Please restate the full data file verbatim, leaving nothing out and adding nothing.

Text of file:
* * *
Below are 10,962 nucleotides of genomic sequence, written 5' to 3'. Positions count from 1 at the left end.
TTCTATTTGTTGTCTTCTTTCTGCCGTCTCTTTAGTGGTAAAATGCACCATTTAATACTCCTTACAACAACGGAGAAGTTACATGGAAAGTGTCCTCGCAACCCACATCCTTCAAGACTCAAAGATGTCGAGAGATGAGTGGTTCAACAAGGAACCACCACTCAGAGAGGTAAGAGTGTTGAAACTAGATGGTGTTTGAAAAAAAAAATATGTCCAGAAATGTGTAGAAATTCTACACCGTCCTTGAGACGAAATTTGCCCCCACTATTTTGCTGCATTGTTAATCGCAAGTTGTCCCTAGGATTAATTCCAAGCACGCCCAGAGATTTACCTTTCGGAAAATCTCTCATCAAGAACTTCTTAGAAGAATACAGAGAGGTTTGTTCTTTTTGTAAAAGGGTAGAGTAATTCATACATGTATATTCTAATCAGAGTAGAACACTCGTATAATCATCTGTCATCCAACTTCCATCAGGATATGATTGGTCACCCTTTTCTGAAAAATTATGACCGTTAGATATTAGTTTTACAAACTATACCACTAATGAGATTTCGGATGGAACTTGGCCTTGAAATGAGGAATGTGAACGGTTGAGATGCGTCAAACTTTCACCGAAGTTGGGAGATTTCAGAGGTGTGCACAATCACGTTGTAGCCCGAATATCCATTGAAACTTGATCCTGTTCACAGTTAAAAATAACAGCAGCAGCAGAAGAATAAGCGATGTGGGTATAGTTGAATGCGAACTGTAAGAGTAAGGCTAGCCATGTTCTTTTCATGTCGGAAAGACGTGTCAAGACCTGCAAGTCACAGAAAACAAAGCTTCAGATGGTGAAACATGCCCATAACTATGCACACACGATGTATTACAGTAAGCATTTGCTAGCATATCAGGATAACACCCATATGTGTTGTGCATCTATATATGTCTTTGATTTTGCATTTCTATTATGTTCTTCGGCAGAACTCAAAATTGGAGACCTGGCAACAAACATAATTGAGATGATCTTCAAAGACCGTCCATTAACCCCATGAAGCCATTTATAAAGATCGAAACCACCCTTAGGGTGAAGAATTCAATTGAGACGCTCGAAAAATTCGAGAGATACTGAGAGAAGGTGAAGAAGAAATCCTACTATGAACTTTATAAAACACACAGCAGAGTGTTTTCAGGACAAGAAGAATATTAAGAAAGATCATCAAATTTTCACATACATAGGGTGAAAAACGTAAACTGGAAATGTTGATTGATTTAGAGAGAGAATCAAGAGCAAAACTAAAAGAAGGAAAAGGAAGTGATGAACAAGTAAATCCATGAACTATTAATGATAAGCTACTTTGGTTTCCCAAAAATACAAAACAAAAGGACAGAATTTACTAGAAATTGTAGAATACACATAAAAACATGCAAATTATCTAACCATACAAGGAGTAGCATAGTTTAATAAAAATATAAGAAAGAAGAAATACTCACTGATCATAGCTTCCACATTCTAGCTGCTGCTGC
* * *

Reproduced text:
Below are 10,962 nucleotides of genomic sequence, written 5' to 3'. Positions count from 1 at the left end.
TTCTATTTGTTGTCTTCTTTCTGCCGTCTCTTTAGTGGTAAAATGCACCATTTAATACTCCTTACAACAACGGAGAAGTTACATGGAAAGTGTCCTCGCAACCCACATCCTTCAAGACTCAAAGATGTCGAGAGATGAGTGGTTCAACAAGGAACCACCACTCAGAGAGGTAAGAGTGTTGAAACTAGATGGTGTTTGAAAAAAAAAATATGTCCAGAAATGTGTAGAAATTCTACACCGTCCTTGAGACGAAATTTGCCCCCACTATTTTGCTGCATTGTTAATCGCAAGTTGTCCCTAGGATTAATTCCAAGCACGCCCAGAGATTTACCTTTCGGAAAATCTCTCATCAAGAACTTCTTAGAAGAATACAGAGAGGTTTGTTCTTTTTGTAAAAGGGTAGAGTAATTCATACATGTATATTCTAATCAGAGTAGAACACTCGTATAATCATCTGTCATCCAACTTCCATCAGGATATGATTGGTCACCCTTTTCTGAAAAATTATGACCGTTAGATATTAGTTTTACAAACTATACCACTAATGAGATTTCGGATGGAACTTGGCCTTGAAATGAGGAATGTGAACGGTTGAGATGCGTCAAACTTTCACCGAAGTTGGGAGATTTCAGAGGTGTGCACAATCACGTTGTAGCCCGAATATCCATTGAAACTTGATCCTGTTCACAGTTAAAAATAACAGCAGCAGCAGAAGAATAAGCGATGTGGGTATAGTTGAATGCGAACTGTAAGAGTAAGGCTAGCCATGTTCTTTTCATGTCGGAAAGACGTGTCAAGACCTGCAAGTCACAGAAAACAAAGCTTCAGATGGTGAAACATGCCCATAACTATGCACACACGATGTATTACAGTAAGCATTTGCTAGCATATCAGGATAACACCCATATGTGTTGTGCATCTATATATGTCTTTGATTTTGCATTTCTATTATGTTCTTCGGCAGAACTCAAAATTGGAGACCTGGCAACAAACATAATTGAGATGATCTTCAAAGACCGTCCATTAACCCCATGAAGCCATTTATAAAGATCGAAACCACCCTTAGGGTGAAGAATTCAATTGAGACGCTCGAAAAATTCGAGAGATACTGAGAGAAGGTGAAGAAGAAATCCTACTATGAACTTTATAAAACACACAGCAGAGTGTTTTCAGGACAAGAAGAATATTAAGAAAGATCATCAAATTTTCACATACATAGGGTGAAAAACGTAAACTGGAAATGTTGATTGATTTAGAGAGAGAATCAAGAGCAAAACTAAAAGAAGGAAAAGGAAGTGATGAACAAGTAAATCCATGAACTATTAATGATAAGCTACTTTGGTTTCCCAAAAATACAAAACAAAAGGACAGAATTTACTAGAAATTGTAGAATACACATAAAAACATGCAAATTATCTAACCATACAAGGAGTAGCATAGTTTAATAAAAATATAAGAAAGAAGAAATACTCACTGATCATAGCTTCCACATTCTAGCTGCTGCTGC